“I think pulling that Sixers game out was huge,” Celtics coach Brad Stevens said. “Playing that way over the last six minutes, not having played well for a couple of games in a row plus most of that game, and finding a way was probably good for us emotionally heading into tonight. And then I felt we had a pretty good shoot-around and then felt like we played on both ends probably as consistently for 48 minutes as we’ve played all year.”

Isaiah Thomas‘ 21 points led six Celtics in double figures. Avery Bradley scored 12 of his 16 points in the opening 12 minutes and finished with a plus-22 rating on the night. Jae Crowder added 15 points. David Lee and Kelly Olynyk each scored a dozen points off the bench. Former Boston College standout Jared Dudley led the Wizards with 19 points off the bench. Bradley Beal chipped in 16 points, and John Wall finished the night with just 10.

For a complete box score, click here. To go beyond the box, read on.

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Read More: Boston Celtics, Jared Sullinger, NBA, Washington Wizards
Report: JaVale McGee deal to Celtics falls apart 03.05.15 at 2:27 pm ET
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JaVale McGee (34) won't be coming to the Celtics anytime soon after talks with the free agent broke down. (Doug Pensinger/Getty Images)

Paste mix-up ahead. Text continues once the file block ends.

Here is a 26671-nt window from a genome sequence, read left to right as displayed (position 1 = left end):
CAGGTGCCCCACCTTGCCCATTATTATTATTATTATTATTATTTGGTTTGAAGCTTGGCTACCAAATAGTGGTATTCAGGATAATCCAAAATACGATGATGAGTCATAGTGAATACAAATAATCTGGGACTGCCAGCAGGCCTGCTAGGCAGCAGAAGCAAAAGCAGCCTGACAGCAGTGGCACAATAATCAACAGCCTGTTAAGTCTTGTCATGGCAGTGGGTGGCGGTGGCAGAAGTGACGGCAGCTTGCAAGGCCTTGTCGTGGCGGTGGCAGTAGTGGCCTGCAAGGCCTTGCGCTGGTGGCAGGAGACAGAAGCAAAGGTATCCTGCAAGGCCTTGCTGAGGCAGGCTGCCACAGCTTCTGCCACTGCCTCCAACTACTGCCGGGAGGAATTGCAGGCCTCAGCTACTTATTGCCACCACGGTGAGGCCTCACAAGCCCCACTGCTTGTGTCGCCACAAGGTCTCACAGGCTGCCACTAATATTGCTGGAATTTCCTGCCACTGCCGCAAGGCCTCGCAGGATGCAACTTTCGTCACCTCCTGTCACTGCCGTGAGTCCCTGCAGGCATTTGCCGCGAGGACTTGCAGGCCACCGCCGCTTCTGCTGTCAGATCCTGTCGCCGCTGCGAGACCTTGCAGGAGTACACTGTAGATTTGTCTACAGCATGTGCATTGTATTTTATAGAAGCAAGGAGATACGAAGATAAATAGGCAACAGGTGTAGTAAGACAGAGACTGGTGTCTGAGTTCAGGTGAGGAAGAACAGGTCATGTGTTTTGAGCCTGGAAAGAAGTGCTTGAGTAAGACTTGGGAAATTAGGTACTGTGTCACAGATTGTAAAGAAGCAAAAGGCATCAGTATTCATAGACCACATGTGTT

JaVale McGee (34) won’t be coming to the Celtics anytime soon after talks with the free agent broke down. (Doug Pensinger/Getty Images)

Put all those “Shaqtin A Fool” parties on hold for now.

According to Steve Bulpett of the Boston Herald, big man JaVale McGee will not be coming to Boston after all. Bulpett reported Thursday afternoon that his representative and the Celtics could not come to an agreement on a contract.

As a result, McGee remains a free agent center available for any team to scoop him up.

Earlier Thursday, Jeff Goodman of ESPN reported the Celtics and McGee were all but set on a deal that would land him in Boston as the Celtics try to make a stretch run for a playoff spot in the Eastern Conference. Danny Ainge confirmed that report on the team’s flagship station before Bulpett’s report Thursday that the deal fell through.

Goodman later reported that the deal broke down when McGee, and his representative Arn Tellem, wanted a player option for next season while Ainge insisted on a team option, likely based on what the Celtics saw from him the rest of this season.

The 7-foot, 270-pound center started this season, his seventh in the NBA, with the Nuggets. On trade deadline day, Feb. 19, he was sent packing, along with the rights to Chukwudiebere Maduabum and a 2015 first-round pick to Philadelphia, where he was waived on March 1 after appearing in just six games.

McGee, still just 27, has shown glimpses over his career of being a dominating offensive big man. In the 2012 playoffs, which was his first playoff appearance in his career, McGee scored 21 points in Game 5 of a first-round series against the Lakers. McGee’s numbers were up and down throughout the series, including Game 7, when he scored just six points on 1-for-7 shooting in 32 minutes. But on July 18, 2012, McGee re-signed with the Nuggets on a four-year, $44 million contract, which included a $12 million salary for 2015-16.

It’s likely the McGee wanted a guaranteed option for next season after the Sixers waived him and the Celtics would not approach the $12 million McGee was originally scheduled to make.

McGee’s 2013’€“14 season was ended on Feb. 20, 2014 when he underwent surgery to repair a stress fracture in his left tibia, initially injured at the start of the 2013-14 season.

Read More: Boston Celtics, JaVale McGee, NBA, Philadelphia 76ers